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Questions and Answers About State of the US-Mexico Border

President Trump's critics say the characterization of an out-of-control border is overblown and that Republicans are twisting the issue for political gain more than two weeks before the elections

Immigration has again become a hot political issue as President Donald Trump portrays the Mexico border in a state of crisis, underscored by dramatic images of a caravan of Central American migrants moving toward the U.S. and dozens of people climbing the border fence in Arizona.

The Border Patrol released video Friday of the fence incident near Yuma, Arizona, on the same day that the president traveled to the state for a rally where he stressed the need for a tougher border. The government said smugglers helped the migrants over the wall in four places and that the group was comprised of 108 people, including 52 children.

Trump's critics say the characterization of an out-of-control border is overblown and that Republicans are twisting the issue for political gain more than two weeks before the elections.

Here are some questions, answers and facts about what is happening at the border and with immigration:

Large groups of Central American families, particularly from Guatemala, have increasingly been making dangerous journeys through Mexico to the U.S. border. Many turn themselves in to U.S. border agents near the banks of the Rio Grande in Texas or in the deserts of Arizona to seek asylum.

Border Patrol agents arrested 16,658 family members in September, up 30 percent from August and up 80 percent from July, according to preliminary figures from Trump administration officials who spoke to AP on condition of anonymity because they were not authorized to give out the numbers.

"If October is any indication, Fiscal Year 2019 is going to be a very busy year," Manuel Padilla Jr., chief of the Border Patrol's Rio Grande Valley sector, tweeted this week.

Agents made 396,579 arrests on the Mexican border during the fiscal year that ended Sept. 30, up 31 percent from a 46-year-low in 2017, according to preliminary figures from the officials. Despite the year-over-year surge, the numbers are still low in historic terms, down 76 percent from more than 1.6 million in 2000.

The U.S. government is having trouble keeping up with the recent influx, forcing officials to find creative ways to handle the situation.

They have been dropping off immigrants at churches in Arizona, equipping them with an ankle-monitoring bracelet and giving them instructions to make court appearances at a later date. Catholic Community Services of Southern Arizona, coordinating closely with Immigration and Customs Enforcement, recently placed 340 people in motels in Yuma and Tucson until they could leave for other parts of the country.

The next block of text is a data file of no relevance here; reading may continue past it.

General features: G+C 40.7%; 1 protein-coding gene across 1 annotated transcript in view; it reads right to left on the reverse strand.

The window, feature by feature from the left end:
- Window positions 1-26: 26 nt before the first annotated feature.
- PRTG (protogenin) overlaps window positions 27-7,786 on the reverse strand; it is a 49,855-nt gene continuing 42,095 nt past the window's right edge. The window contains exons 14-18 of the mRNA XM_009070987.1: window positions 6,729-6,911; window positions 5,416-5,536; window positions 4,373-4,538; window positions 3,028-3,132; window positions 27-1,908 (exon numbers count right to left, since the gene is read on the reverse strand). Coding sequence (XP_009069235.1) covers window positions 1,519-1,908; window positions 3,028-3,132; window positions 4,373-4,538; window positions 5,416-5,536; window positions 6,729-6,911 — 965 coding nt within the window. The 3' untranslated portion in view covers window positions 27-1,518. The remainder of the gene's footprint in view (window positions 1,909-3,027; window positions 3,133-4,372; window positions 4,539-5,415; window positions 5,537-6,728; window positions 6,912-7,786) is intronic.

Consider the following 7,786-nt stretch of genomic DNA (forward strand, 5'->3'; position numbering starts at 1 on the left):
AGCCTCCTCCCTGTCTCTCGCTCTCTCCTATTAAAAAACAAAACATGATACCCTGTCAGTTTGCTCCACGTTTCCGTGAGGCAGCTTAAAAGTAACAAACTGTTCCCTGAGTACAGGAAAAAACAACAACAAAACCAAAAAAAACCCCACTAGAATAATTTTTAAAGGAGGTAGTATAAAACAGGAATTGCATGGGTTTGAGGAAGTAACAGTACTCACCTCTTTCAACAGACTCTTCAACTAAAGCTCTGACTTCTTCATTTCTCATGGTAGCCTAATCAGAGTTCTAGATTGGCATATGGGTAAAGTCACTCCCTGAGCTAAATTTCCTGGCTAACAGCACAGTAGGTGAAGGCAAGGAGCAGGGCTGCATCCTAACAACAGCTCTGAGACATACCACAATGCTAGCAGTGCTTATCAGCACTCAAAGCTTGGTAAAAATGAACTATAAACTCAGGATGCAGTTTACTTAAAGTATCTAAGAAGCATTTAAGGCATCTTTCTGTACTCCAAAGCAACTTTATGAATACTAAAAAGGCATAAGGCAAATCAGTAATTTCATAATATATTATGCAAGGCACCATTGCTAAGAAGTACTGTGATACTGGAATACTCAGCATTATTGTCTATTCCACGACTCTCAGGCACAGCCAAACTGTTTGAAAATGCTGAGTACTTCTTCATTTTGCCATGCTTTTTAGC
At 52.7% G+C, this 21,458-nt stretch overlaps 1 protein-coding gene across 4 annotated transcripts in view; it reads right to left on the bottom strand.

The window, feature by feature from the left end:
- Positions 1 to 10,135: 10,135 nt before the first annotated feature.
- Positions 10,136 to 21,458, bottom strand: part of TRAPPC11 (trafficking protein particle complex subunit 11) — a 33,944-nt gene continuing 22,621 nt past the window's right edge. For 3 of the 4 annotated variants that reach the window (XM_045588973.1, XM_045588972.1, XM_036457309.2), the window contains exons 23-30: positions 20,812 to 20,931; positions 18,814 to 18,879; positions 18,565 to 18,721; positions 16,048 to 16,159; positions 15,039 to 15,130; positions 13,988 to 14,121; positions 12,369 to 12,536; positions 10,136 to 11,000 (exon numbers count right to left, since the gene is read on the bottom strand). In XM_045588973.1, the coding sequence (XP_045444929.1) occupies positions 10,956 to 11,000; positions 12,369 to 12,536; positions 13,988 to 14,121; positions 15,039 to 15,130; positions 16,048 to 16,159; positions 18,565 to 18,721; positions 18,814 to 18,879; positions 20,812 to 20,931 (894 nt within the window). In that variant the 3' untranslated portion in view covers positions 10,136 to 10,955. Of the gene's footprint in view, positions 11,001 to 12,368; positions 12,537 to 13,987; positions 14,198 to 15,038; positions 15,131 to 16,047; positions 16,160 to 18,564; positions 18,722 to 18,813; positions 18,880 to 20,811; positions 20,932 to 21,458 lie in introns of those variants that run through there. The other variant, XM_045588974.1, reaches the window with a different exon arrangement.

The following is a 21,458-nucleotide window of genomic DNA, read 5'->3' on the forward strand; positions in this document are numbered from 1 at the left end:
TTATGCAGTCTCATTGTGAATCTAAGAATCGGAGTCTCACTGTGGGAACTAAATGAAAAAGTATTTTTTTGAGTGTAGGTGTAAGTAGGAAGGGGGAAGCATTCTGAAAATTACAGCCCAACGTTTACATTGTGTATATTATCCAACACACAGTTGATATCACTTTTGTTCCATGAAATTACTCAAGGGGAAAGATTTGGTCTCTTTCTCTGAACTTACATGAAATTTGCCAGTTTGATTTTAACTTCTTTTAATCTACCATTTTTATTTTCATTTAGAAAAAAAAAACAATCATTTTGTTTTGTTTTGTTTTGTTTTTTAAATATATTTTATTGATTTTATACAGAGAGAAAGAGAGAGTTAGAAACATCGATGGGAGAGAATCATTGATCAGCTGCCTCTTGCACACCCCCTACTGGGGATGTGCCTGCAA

Family detention space is limited to about 3,300 beds nationally and, under a court settlement, children can generally be held no more than 20 days, causing many families to be released.

Many of the immigrants are seeking asylum from violence in Guatemala, Honduras and El Salvador but the Trump administration has imposed tougher rules for these immigrants. Still, asylum seekers can wait years for their cases to be decided in immigration courts, which have a backlog of nearly 800,000 cases.

In addition, the U.S. continues to see large numbers of children coming to the border without parents. The number of these unaccompanied children held in a network of federally funded locations has soared, including a tent city in Tornillo, Texas, that is being expanded to 3,800 beds.

The White House found itself in a full-blown global crisis this year over a policy of separating children from their parents at the border. More than 2,500 children were separated from their parents after the administration adopted a "zero-tolerance" policy to criminally prosecute every adult who enters the country illegally. Hundreds of parents were deported without their children.

The administration scrapped the policy, but is considering new options to create deterrents for immigrant families.

The government is unable to hold children generally past 20 days under court-mandated guidelines on the care of children in government custody. But administration officials are working to amend the guidelines to allow for longer detentions.

Another possibility officials were considering is to give parents a choice between being detained months or years with their children while pursuing asylum or releasing their children to a government shelter while a relative or guardian seeks custody, administration officials said.

Immigrant advocates say that would leave parents with a horrible choice: face detention together or agree to separation.

The government is moving to create more detention space, but it's a lengthy process.

Trump is now touting family separation, even though it is highly debatable that the practice works.

"The one thing I will also say is that when a person thinks they will not be separated our border becomes overrun with people coming in." he told The Associated Press on Tuesday.

Trump has repeatedly lashed out at Central American leaders since a caravan of more than 2,000 migrants that left Honduras, threatening to cut off aid. He tweeted Thursday that he may call up the military to "CLOSE OUR SOUTHERN BORDER!"

The caravan has increased the presence of immigration as a campaign issue with the midterms drawing closer. But it's unclear how many of the immigrants will ever make it to the U.S. on a trek that could extend past the election.

An earlier caravan this year largely lost steam in Mexico and only a couple hundred of the migrants arrived in the U.S. to seek asylum.

Copyright AP - Associated Press
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